But, it reminded me of some other coarse, embroidered cloth that I had seen.  My great-grandmother, Pearl Hudson Wren (Grannie to us), and my great-aunt, Mildred Wren Whitten, made tea towels forever.  They lived out in the country, in Nevada County, Arkansas and learned to be thrifty and not waste things.  They would take old feed sacks and bleach and iron them smooth and clean.  Then, they would embroider simple patterns on them.  Rather than doing this by hand, since you need lots of tea towels, they used the old treadle Singer sewing machine.  They would wind embroidery floss around the bobbin instead of the spool and do things upside down, since they wanted the stitching to end up on top of the towel so you could see it.  Just wanted to add a little splash of color and care to something very mundane and ordinary.

I have a bunch of these towels. I don’t use them any more, but I don’t see any reason not to.  Grannie and Mildred certainly didn’t view this as making a keepsake.  But, I like to keep them to remember them and remember being with them.  Grannie was already sick by the time I came along and not able to be up and around much.  But I never saw Mildred without a big smile.  She kept close track of her family and friends, recording births, deaths, anniversaries, birthdays, who was sick and who was traveling in her diary.  She ministered and looked after all of her folks.

So, Kristen’s stole reminded me of Mildred and Grannie and their tea towels. And Mildred reminded me of another towel: the one that Jesus used to wash and wipe the Apostle’s feet at the last supper.  That big circle made me realize how appropriate it was for someone who had committed her life to the helping ministries by being ordained a deacon to have a simple, coarse stole, like Jesus’ towel, to signify her role and mission.  Thanks, Kristin for the memory and reminder!

I Wish My Iris Looked Like This

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Hudson Wren and Jennie Wren Johnson looking over the iris at Hudson & Mary Jim Wren’s home, Marie, Mississippi County, Arkansas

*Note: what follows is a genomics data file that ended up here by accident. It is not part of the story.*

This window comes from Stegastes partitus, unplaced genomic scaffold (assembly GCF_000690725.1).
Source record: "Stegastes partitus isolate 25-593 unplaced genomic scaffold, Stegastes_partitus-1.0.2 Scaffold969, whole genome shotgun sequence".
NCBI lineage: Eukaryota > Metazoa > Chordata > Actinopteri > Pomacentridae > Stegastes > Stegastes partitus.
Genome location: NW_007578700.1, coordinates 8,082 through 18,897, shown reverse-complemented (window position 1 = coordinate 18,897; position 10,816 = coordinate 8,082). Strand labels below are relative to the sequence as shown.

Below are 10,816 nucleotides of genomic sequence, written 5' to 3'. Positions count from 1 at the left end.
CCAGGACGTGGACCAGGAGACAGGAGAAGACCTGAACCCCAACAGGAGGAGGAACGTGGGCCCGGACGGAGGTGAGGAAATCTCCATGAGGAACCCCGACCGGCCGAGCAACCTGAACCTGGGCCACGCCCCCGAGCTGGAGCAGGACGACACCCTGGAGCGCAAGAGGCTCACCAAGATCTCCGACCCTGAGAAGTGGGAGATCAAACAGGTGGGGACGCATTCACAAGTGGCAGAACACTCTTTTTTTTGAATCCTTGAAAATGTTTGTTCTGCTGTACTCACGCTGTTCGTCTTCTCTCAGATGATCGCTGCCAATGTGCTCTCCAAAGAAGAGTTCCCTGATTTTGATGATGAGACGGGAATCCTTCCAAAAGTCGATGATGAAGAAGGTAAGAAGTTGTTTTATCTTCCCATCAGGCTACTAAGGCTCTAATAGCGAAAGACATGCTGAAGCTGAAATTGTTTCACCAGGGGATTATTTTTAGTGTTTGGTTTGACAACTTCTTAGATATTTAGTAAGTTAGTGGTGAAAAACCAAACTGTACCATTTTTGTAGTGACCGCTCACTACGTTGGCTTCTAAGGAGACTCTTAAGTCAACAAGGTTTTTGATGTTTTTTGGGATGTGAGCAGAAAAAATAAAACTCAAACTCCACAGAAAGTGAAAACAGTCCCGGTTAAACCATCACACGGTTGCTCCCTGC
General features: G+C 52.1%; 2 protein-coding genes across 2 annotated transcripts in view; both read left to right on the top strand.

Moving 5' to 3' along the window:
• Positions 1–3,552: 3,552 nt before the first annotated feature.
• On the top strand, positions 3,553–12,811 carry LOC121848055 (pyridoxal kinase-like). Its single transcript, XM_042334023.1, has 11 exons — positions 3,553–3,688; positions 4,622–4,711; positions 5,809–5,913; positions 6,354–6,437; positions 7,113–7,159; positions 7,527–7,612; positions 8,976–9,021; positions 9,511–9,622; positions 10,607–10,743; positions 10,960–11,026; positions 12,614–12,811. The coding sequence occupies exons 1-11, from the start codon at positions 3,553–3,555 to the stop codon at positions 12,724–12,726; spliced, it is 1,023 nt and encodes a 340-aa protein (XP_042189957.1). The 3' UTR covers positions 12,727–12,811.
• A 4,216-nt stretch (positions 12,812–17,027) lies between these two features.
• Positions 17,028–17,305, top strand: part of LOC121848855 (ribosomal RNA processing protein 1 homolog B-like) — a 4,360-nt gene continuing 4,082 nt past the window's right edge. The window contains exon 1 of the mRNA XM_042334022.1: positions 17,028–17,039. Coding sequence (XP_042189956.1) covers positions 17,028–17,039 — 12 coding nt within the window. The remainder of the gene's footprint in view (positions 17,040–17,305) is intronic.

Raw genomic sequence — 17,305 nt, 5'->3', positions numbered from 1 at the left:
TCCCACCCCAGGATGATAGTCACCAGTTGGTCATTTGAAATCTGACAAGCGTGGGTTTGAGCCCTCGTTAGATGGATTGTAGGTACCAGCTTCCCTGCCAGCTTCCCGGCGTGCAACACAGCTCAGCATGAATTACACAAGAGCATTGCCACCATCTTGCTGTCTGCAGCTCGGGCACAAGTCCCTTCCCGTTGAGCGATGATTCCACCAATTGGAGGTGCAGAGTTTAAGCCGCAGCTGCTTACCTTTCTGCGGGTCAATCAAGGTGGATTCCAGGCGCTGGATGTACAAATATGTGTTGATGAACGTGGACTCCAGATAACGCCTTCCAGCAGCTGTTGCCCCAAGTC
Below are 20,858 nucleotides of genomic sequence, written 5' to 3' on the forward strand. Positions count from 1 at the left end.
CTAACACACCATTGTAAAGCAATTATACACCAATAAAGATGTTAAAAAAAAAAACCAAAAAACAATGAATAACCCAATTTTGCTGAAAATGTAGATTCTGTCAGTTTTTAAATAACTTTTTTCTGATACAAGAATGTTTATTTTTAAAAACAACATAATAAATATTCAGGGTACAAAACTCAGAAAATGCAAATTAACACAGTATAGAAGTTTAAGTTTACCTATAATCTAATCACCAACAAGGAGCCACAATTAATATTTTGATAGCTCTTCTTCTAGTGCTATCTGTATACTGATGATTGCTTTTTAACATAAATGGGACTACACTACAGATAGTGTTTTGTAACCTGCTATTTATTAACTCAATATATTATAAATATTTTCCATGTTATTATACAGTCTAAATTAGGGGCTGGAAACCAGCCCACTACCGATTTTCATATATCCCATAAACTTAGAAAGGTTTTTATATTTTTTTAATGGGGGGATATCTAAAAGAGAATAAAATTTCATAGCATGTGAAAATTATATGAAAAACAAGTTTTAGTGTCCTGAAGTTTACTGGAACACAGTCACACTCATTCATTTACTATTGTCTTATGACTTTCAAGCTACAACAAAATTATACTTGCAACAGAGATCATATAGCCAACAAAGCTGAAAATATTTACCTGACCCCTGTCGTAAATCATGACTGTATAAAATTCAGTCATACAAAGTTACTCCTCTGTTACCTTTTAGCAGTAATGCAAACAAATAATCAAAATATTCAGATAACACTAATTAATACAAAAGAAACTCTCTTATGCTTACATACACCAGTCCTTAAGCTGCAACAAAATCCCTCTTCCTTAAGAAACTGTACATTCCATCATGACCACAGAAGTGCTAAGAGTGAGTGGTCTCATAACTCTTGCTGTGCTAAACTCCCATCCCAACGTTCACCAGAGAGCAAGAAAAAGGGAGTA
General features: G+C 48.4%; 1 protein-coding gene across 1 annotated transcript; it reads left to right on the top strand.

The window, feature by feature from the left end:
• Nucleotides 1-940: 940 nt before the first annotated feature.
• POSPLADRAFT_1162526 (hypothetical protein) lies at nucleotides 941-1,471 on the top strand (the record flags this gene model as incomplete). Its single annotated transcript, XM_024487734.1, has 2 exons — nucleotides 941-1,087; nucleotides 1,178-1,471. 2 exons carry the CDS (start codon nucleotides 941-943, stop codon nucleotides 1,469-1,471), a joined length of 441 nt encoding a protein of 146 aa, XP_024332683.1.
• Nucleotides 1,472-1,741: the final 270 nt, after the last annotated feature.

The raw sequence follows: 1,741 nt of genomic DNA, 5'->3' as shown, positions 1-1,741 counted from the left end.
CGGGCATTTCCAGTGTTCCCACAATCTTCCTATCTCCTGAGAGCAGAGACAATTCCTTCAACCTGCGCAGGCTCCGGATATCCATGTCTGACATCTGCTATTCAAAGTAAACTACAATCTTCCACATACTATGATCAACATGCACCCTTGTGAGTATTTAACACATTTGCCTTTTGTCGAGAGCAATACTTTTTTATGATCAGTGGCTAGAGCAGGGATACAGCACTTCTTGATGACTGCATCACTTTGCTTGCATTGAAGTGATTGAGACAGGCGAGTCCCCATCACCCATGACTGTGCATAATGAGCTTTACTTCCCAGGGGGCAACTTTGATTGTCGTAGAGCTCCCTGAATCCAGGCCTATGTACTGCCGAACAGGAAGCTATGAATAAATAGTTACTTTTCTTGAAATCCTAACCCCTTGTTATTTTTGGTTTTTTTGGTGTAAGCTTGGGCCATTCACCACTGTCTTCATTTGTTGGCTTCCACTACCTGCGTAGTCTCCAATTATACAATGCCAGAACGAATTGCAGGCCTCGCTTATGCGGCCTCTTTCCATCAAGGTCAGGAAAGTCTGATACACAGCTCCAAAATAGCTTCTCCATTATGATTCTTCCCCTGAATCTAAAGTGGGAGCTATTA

I wish my iris were as nice as Nannie’s.  My grandmother, Mary Higgs Wren (everyone but her sisters called her Mary Jim) grew and hybridized iris.  For a couple of weeks every year, all around her yard, there were hundreds and hundreds of them.  You see them in almost every picture of the house.

Nannie had all sorts of varieties.  Mom recently gave me her log book of what she had, where she got it, and when.  Also in the log were the results of her mixing and creating her own hybrid iris.

When Kathleen and I bought our house, I got a bunch of the iris.  I bought a bunch of other fancy varieties, too.  For a few years, they really looked good.  The spring was a burst of color.  But, the rest of the year, there were only a bunch of fronds that got overgrown and scraggly looking.  Then brown spot and borers and bunnies came.  Then travel came.  I never had the green thumb or patience that Nannie had, so my iris never looked, and still don’t look as good.

Iris are basically weeds.  They grow and make tons of babies.  Every four or five years, you have to dig them all up, split them, and plant no more than 1/4 of what you dug up.  Last summer was a digging time.  I actually took out a couple of beds and dug and split a couple of others.  I sent boxes and boxes of rhizomes to my family.  And my yard is still overgrown with iris.

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White Flag of Spring, 2016
But, every year about this time, I watch them carefully.  There are a couple of little patches of iris still in the yard that are special to me.  Nannie always called this little white one the White Flag of Spring.  It’s small, never more than about 14 inches high.  But, without fail, it blooms right a the end of March, or at the latest the first week of April.  And right on schedule, it bloomed this past week.  It always makes me think of Nannie’s house and all her iris.  And then I smile.

Easter in Wilson

I would be remiss if I did not share these pictures of Easter at my grandparents’ house in Wilson, Arkansas.  Little kids can have a great time in an egg hunt.  I think there are some pictures of Marcus from this egg hunt, as well.  I just can’t find them right now.

I think Nannie’s iris had the same problem mine do – rabbits infesting them.  At least Yellow Bunny didn’t eat them all down to the ground like the ones who live at my house do.

Of course, if you have a good egg hunt, everyone needs to get in on the action, kids and grandparents alike.  I think all of those folks on the Wilson Arkansas Facebook page ought to take a look here at Mr. Wren with his Easter basket and Mrs. Wren hiding eggs from a basket made out of a bleach bottle.  They would appreciate the joy for living that they had.  I think that eventually, you get too old for the egg hunt but don’t want to give it up, since that’s the path to all the Easter chocolate!

Easter Isn’t Always Kind

Seems like a big part of Easter, when I was a kid, was to get a new Easter outfit and to have our picture made – usually my brother Marcus and me together.  I think lots of families have this tradition – make a bunch of photos when the family is together and looking its best.

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Ralph and Bob Dickson, Probably Easter